Dave McCrory introduced his idea of Data Gravity with a blog post back in 2010. The core idea was — and is — interesting, and got some traction from sites like ReadWriteWeb, ZDNet and GigaOM. More recently, Data Gravity featured in this year’s EMC World keynote. But beyond the observation that large or valuable agglomerations of data exert a pull that tends to see them grow in size or value, what is a recognition of Data Gravity actually good for? Stefano Bertolo perhaps summed the question up best, suggesting;

@PaulMiller @adrianco @gigastacey i also think data gravity is an important idea similar in structure to Merton’s Matthew Principle

— stefano bertolo (@sclopit) June 21, 2012

(And for those who don’t know, that’s erudite Italian for the rich getting richer as the poor get poorer.)

I caught up with Dave over skype last week, just before he launched DataGravity.org and proposed a formula for getting some numbers into the discussion.

As a concept, Data Gravity seems pretty closely associated with current enthusiasm for Big Data. And, like Big Data, the term’s real-world connotations can be unhelpful almost as often as they are helpful. Big Data is generally accepted to exhibit at least three characteristics, which are Volume, Velocity and Variety. Various other V’s, including Value, also get mentioned from time to time, but with less consistency. And yet, *Big* Data’s name says it’s all about size. Size (volume) matters. The speed with which data must be ingested, processed or excreted is less important. The complexity and diversity of the data doesn’t matter either. And that’s nonsense, of course. On its own, the size of a data set is neither here nor there. Coping with lots of data certainly raises some not-insignificant technical challenges, but the community is actually doing a pretty good job of coming up with technically impressive solutions. The interesting aspect of a huge data set isn’t its *size*, but the very different modes of working that become possible when you begin to unpick the complex interrelationships between data elements. Sometimes, Big Data is the vehicle by which enough data is gathered together about enough aspects of enough things from enough places for those interrelationships to become observable against the background noise. Other times, Big Data *is* the background noise, and any hope of insight is drowned beneath the unending stream of petabytes.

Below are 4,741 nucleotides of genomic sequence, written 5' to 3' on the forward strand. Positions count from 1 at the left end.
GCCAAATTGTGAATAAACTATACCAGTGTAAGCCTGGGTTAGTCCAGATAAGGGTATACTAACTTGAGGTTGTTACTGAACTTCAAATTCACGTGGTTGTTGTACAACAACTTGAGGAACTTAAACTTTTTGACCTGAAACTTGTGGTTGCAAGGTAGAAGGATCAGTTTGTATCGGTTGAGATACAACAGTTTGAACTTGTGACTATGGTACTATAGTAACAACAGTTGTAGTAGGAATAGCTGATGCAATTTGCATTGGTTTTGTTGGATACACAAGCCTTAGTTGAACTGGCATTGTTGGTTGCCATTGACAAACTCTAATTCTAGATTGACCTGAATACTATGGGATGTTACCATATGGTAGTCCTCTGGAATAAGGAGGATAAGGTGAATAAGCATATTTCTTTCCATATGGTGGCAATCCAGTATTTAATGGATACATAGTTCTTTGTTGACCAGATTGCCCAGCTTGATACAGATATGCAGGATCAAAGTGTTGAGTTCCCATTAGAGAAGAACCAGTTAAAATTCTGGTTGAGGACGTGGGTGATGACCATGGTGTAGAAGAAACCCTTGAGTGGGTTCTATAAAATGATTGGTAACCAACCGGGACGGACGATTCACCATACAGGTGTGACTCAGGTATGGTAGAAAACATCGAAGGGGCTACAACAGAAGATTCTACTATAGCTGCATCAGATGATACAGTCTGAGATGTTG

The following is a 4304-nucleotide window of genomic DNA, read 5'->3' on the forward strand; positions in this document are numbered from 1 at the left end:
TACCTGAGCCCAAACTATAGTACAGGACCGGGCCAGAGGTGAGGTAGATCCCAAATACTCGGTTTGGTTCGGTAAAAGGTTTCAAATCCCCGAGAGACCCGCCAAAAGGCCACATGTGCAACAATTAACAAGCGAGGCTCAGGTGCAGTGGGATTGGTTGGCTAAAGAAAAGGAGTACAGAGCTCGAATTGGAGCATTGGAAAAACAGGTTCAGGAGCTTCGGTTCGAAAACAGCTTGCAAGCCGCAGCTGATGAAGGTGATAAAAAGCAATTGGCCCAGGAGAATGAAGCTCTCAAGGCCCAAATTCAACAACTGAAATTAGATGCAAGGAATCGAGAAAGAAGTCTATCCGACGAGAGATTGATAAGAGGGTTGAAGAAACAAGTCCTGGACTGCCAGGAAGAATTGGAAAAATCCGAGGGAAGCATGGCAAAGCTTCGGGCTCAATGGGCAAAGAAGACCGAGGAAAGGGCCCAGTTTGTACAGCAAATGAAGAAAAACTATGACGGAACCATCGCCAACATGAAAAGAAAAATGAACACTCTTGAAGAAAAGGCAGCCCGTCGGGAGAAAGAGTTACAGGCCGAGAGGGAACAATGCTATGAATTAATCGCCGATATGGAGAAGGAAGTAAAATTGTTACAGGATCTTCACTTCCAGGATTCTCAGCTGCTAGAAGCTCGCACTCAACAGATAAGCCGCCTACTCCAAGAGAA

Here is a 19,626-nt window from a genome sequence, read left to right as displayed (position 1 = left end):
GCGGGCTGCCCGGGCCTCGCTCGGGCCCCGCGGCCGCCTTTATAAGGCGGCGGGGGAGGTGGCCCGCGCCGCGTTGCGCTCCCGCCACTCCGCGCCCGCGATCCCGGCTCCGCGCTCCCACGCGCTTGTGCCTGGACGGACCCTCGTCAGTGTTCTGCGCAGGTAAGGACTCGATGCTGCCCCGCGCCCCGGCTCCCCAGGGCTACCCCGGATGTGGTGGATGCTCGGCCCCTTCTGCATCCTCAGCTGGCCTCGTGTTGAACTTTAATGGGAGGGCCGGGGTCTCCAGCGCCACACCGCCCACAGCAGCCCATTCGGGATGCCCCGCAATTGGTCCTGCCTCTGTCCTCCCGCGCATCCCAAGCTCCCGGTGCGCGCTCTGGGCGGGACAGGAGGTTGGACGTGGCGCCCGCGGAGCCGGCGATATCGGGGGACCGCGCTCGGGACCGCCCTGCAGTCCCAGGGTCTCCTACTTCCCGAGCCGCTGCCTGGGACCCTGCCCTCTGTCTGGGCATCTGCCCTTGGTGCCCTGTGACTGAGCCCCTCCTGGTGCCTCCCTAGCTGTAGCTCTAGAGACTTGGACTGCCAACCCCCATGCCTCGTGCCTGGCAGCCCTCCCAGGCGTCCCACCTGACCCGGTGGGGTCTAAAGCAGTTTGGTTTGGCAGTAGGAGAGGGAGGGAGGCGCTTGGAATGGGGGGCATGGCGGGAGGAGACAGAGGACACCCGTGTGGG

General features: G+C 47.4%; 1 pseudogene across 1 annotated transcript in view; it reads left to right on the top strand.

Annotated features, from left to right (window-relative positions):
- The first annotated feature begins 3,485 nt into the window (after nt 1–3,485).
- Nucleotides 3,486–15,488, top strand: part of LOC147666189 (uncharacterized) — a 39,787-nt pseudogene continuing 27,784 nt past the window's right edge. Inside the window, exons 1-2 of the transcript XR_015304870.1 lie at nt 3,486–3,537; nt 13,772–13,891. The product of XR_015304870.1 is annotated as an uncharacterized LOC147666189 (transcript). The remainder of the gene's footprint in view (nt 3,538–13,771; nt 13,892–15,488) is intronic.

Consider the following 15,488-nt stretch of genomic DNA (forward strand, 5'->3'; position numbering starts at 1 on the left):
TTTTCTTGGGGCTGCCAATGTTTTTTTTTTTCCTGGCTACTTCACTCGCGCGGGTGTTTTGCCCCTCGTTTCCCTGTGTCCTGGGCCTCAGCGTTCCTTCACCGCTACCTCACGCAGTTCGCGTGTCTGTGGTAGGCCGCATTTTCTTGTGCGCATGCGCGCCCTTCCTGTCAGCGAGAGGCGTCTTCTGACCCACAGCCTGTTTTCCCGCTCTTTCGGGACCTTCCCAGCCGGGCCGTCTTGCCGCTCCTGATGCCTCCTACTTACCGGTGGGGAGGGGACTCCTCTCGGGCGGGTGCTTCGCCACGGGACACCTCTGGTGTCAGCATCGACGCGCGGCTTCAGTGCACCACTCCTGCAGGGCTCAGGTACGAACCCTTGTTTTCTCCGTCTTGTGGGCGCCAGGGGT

To a degree, Data Gravity’s name falls into the same trap. More gravity must be good, right? And more mass leads to more gravity. And mass must be connected to volume, in some vague way that was explained when I was 11, and which involves STP. Therefore, bigger data sets have more gravity. Which means that bigger data sets are better data sets. QED. That assertion is clearly nonsense, but luckily it’s not actually what McCrory is suggesting. His arguments are more nuanced than that, and potentially far more useful.

Instinctively, I like that the equation attempts to move attention away from ‘the application’ toward the pools of data that support many, many applications at once. The data is where the potential lies. Applications are merely the means to unlock that potential in various ways. So maybe notions of Potential Energy from elsewhere in Physics need to figure here?

But I’m wary of the emphasis given to real numbers that are simply the underlying technology’s vital statistics; network latency, bandwidth, request sizes, numbers of requests, and the rest. I realise that these are the measurable things that we have, but feel that more abstract notions of value (and even, perhaps, tangible economics) need to figure just as prominently. As Sam Johnston commented this afternoon,

Overall I think “value” is more relevant to density than compression @mccrory @lmacvittie

— Sam Johnston (@samj) July 2, 2012

It’s much less clear to me, though, how we could set about assigning numbers to ‘value’ in a way that doesn’t simply end up with every single data provider (miraculously, of course) finding their own little pot of pointless trivia to have the biggest gravitational pull of any resource on the web. That really won’t help us. Numbers of requests may give one measure of one aspect of value, but it’s not the whole story either.

And so I’m left reaffirming my original impression that Data Gravity is “interesting”. It’s also intriguing, and I keep feeling that it *should* be insightful. I’m just not — yet — sure exactly how. Is a resource with a Data Gravity of 6 twice as good as a resource with a Data Gravity of 3? Does a data set with a Data Gravity of 15 require three times as much investment/infrastructure/love as a data set scoring a humble 5? It’s unlikely to be that simple, but I do look forward to seeing what happens as Dave begins to work with the parts of our industry that can lend empirical credibility to his initial dabblings in mathematics.

If real numbers show the equations to stand up, all we then need to do is work out what the numbers *mean*. Should an awareness of Data Gravity change our behaviour, should it validate what gut feel led us to do already, or is it just another ‘interesting’ and ultimately self-evident number that doesn’t take us anywhere?

I don’t know, but I look forward to finding out.

###### Related articles

- Dispelling the “big data” myth (zdnet.com)
- Data as a Gravity Well (brandenwilliams.com)
- Dave McCrory Unveils Initial Formula for Principle of Data Gravity (infoq.com)

(Cross-posted @ The Cloud of Data)